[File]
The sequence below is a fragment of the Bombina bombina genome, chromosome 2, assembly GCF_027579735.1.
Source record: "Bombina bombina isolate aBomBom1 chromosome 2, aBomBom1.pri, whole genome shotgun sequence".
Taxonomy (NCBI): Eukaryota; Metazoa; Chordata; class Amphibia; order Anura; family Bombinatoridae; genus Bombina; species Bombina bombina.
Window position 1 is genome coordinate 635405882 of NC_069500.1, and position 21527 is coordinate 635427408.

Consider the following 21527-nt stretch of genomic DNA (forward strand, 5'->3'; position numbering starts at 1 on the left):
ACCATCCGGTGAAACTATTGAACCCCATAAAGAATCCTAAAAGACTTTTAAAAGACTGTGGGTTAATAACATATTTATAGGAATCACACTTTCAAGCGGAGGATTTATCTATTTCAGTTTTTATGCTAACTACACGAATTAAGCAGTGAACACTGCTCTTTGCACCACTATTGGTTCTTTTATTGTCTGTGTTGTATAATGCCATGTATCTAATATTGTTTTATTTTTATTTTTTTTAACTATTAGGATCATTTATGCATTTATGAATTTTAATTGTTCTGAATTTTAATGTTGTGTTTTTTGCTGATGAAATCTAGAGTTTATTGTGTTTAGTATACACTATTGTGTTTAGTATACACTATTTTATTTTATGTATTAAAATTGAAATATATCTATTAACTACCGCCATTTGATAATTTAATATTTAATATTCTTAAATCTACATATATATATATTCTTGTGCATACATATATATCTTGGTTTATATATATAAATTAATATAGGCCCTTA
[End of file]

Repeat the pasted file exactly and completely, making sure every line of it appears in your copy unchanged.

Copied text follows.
The sequence below is a fragment of the Bombina bombina genome, chromosome 2, assembly GCF_027579735.1.
Source record: "Bombina bombina isolate aBomBom1 chromosome 2, aBomBom1.pri, whole genome shotgun sequence".
Taxonomy (NCBI): Eukaryota; Metazoa; Chordata; class Amphibia; order Anura; family Bombinatoridae; genus Bombina; species Bombina bombina.
Window position 1 is genome coordinate 635405882 of NC_069500.1, and position 21527 is coordinate 635427408.

Consider the following 21527-nt stretch of genomic DNA (forward strand, 5'->3'; position numbering starts at 1 on the left):
ACCATCCGGTGAAACTATTGAACCCCATAAAGAATCCTAAAAGACTTTTAAAAGACTGTGGGTTAATAACATATTTATAGGAATCACACTTTCAAGCGGAGGATTTATCTATTTCAGTTTTTATGCTAACTACACGAATTAAGCAGTGAACACTGCTCTTTGCACCACTATTGGTTCTTTTATTGTCTGTGTTGTATAATGCCATGTATCTAATATTGTTTTATTTTTATTTTTTTTAACTATTAGGATCATTTATGCATTTATGAATTTTAATTGTTCTGAATTTTAATGTTGTGTTTTTTGCTGATGAAATCTAGAGTTTATTGTGTTTAGTATACACTATTGTGTTTAGTATACACTATTTTATTTTATGTATTAAAATTGAAATATATCTATTAACTACCGCCATTTGATAATTTAATATTTAATATTCTTAAATCTACATATATATATATTCTTGTGCATACATATATATCTTGGTTTATATATATAAATTAATATAGGCCCTTA